Tuesday, July 31, 2007

Santo Restaurant

Santo opened last year amidst a slew of new upscale restaurants on Lincoln Road including Quattro and O Asian Grill. The latter two have hogged much of the spotlight and little has been said of Santo and its sophisticated decor, thoughtful waitstaff and fine food. Now that Cory Smith, the former sous chef at Pacific Time, is in the kitchen there is much to talk about. And Santo is part of Miami Spice, a great opportunity to try the restaurant at a fraction of the price (the entrees hover around $30 so it's quite a deal). We stopped by for dinner last week and, despite a few kinks, had a thoroughly enjoyable experience.
We started with the Tuna Duo and were presented with a generous portion of fresh fish both seared and in a sashimi tower.

The Asian spring rolls, filled with crunchy napa cabbage, shitake mushrooms, and scallions, managed to straddle the sensitive line of being fried yet tasting light. The ginger chili dipping sauce added adequate fire to the rolls.

The menu veers to Asian, Italian and Mexican influences. The food is well-executed though perhaps now that Smith is in the kitchen, the cuisine will assume a more defined direction. Our waiter warned us that the mahi-mahi was very spicy, but we loved the jerk-like seasoning on the meaty fish. The rest of the dish had a sweetness overkill with sweet potato puree and a mango-heavy tropical salsa. Luckily the red snapper was nicely balanced with a roasted poblano pepper, black bean corn salsa and a rich tomato fondue. There's a lot going on in the dish (it comes topped with onion rings), but sometimes it is that cacophony of flavors wherein dining sublimity is found.
I am a fiend for side dishes, maybe it has to do with my mezze/tapas-loving side, but ordering smaller dishes always seems more exciting. The one side dish we ordered, buttery gnocchi, was absolutely lovely. The little dumplings were pan-seared to crispiness and came topped with an oregano pesto. The molten chocolate souffle won't win any awards for creativity but is nicely presented oozing with chocolatey goodness and vanilla ice cream.
Throughout the meal the chef sends out little tastes of things not listed on the menu like a sumptuous sweet pea soup with toasted baguette and a lobster tartare. Santo's servers are a magical bunch; virtually attitude-free and incredibly efficient, we never had to ask for an extra fork or wait 30 seconds before a plate was cleared. The dining room is stylish and cavernous, with 25-foot tall ceilings and space for 100 diners, yet each table feels private. There is also a massive lounge whose entrance is at the rear of the restaurant. By 11pm the space was crowded with pretty young things.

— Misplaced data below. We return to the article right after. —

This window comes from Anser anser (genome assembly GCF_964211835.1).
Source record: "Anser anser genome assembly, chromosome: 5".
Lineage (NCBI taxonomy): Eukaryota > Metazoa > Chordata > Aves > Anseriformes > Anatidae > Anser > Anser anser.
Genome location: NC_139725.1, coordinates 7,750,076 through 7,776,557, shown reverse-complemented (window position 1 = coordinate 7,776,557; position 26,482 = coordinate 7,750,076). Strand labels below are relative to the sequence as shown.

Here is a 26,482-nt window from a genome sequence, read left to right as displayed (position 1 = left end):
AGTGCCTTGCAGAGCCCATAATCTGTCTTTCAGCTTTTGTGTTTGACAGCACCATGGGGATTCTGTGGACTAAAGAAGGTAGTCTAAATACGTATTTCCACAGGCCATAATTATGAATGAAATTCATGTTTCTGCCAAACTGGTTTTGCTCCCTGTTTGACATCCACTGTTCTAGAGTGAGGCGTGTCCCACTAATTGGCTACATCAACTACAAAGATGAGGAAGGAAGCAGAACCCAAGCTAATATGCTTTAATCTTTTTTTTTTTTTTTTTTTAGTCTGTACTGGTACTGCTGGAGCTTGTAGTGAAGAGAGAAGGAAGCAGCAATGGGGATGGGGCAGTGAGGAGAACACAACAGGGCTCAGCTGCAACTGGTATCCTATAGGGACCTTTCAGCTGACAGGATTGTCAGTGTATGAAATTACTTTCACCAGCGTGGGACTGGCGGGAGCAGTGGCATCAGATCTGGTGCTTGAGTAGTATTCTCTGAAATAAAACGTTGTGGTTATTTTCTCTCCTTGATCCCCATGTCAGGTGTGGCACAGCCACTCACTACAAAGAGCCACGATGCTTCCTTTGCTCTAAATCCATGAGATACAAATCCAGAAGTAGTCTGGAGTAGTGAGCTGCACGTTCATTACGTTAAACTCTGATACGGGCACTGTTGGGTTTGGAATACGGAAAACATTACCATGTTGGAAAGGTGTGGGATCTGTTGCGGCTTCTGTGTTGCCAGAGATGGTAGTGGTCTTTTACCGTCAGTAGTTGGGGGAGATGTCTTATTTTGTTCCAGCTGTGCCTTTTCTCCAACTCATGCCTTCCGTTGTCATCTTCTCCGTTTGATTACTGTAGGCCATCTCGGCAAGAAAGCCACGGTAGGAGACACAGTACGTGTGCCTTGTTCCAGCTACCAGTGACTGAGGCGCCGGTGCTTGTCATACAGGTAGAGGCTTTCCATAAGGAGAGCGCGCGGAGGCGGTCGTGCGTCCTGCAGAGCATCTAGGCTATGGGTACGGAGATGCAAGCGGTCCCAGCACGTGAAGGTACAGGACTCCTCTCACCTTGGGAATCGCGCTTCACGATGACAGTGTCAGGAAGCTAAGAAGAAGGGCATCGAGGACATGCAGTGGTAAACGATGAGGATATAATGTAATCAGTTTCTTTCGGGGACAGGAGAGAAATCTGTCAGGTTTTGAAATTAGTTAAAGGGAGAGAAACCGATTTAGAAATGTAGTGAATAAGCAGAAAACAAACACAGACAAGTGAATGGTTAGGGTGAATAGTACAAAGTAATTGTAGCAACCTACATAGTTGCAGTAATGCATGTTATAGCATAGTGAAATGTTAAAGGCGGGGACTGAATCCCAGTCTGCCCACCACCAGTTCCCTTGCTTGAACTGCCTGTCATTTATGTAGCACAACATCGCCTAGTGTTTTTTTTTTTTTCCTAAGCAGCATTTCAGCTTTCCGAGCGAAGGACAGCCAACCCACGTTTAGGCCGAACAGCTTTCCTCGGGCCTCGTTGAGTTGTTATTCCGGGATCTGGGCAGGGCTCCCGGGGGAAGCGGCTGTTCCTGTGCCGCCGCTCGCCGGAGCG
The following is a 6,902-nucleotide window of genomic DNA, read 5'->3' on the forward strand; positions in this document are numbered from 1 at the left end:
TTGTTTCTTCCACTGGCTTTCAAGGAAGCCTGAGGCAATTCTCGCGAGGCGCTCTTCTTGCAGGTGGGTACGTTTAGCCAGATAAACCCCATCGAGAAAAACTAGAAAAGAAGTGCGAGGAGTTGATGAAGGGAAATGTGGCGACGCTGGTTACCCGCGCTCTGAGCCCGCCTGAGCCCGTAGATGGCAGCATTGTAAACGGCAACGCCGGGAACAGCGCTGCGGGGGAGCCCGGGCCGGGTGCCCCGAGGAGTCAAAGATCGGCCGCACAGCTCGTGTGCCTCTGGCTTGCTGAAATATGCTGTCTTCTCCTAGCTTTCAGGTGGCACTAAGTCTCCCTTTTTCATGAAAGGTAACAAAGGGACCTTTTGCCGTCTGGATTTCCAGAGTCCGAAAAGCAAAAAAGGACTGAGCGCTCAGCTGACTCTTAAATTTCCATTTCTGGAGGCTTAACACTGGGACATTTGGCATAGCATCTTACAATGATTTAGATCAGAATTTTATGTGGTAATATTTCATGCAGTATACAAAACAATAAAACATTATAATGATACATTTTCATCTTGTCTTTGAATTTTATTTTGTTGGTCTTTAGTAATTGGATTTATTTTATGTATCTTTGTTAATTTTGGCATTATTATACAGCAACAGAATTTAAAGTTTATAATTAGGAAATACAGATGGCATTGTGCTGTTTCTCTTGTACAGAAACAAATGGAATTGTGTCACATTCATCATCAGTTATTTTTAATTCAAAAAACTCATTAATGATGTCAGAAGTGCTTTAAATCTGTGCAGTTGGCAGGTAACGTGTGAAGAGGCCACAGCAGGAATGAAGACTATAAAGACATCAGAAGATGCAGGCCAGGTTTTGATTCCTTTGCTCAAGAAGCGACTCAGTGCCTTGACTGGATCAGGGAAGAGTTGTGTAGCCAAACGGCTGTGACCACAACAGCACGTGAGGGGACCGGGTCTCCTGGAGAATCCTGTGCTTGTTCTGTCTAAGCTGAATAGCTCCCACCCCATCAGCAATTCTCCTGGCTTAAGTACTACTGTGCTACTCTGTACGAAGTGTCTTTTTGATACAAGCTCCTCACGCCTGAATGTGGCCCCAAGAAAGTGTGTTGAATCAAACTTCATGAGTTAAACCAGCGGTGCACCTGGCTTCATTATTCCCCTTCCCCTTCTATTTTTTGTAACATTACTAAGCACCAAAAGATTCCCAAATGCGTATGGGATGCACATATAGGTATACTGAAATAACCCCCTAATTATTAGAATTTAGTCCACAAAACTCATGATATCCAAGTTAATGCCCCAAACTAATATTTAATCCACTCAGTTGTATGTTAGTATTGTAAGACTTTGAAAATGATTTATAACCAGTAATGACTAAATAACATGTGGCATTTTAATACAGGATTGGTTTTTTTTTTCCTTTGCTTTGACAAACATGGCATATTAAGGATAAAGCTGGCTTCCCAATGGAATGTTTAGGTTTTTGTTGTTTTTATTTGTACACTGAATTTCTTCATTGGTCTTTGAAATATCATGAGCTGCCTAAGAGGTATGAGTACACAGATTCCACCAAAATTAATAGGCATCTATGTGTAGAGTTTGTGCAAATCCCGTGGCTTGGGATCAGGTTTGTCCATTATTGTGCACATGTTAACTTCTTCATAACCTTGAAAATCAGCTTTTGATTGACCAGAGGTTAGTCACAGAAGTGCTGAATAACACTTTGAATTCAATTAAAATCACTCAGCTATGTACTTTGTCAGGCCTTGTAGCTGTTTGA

Santo Restaurant is located at 430 Lincoln Road, South Beach.

Rock the Bells this Saturday!

Miami International Wine Fair

It's coming soon. Lots of good events on the schedule. Compared with some of the ticket prices for the South Beach Wine and Food Fest, these events are actually affordable. There are some tastings for $15 or $25. Highlights of the program include the 2nd Annual South Florida Wine and Food Pairing Competition, a one-of-a-kind epicurean challenge that will bring together the top chef-sommelier teams in South Florida for an opportunity to earn over $5,000 in prizes and the recognition of the region’s top wine & food critics happening on Sunday September 9th , from 3PM to 5PM.

Battle of the Chefs: Ortanique vs. Chispa

Last week's Battle of the Chef's was the culmination of the culinary competition that has been rocking Coral Gables all summer. A crowd of 200 packed the La Cuisine Gourmet showroom and everyone was whooping it up during the competition (thanks to beer from Peroni and a wine from Cavia). The teams were Cindy Hutson of Ortanique on the Mile (below) and Jesse Souza of Chispa.

Both teams had to create 4 dishes from a mystery bag of ingredients which included: oysters, rack of lamb, rabbit, yuca, marshmallow cream, blueberries, duck fat, truffle oil and shredded coconut. The pressure was quite palpable but the the two teams chopped, boiled, braised, fried and spun sugar like champs. Hutson's team won, but it all looked good. Too bad only the judges got to taste the winnings. The winning dishes below included applewood smoked bacon wrapped oysters with yuca fries and citrus cheesecake with spun sugar and marshmellow cream.

Delectable dishes from the Chispa team included rack of lamb with roasted peaches, Greek yogurt sauce and crumbled feta and a trio of tarts.

Top Chef 3 Miami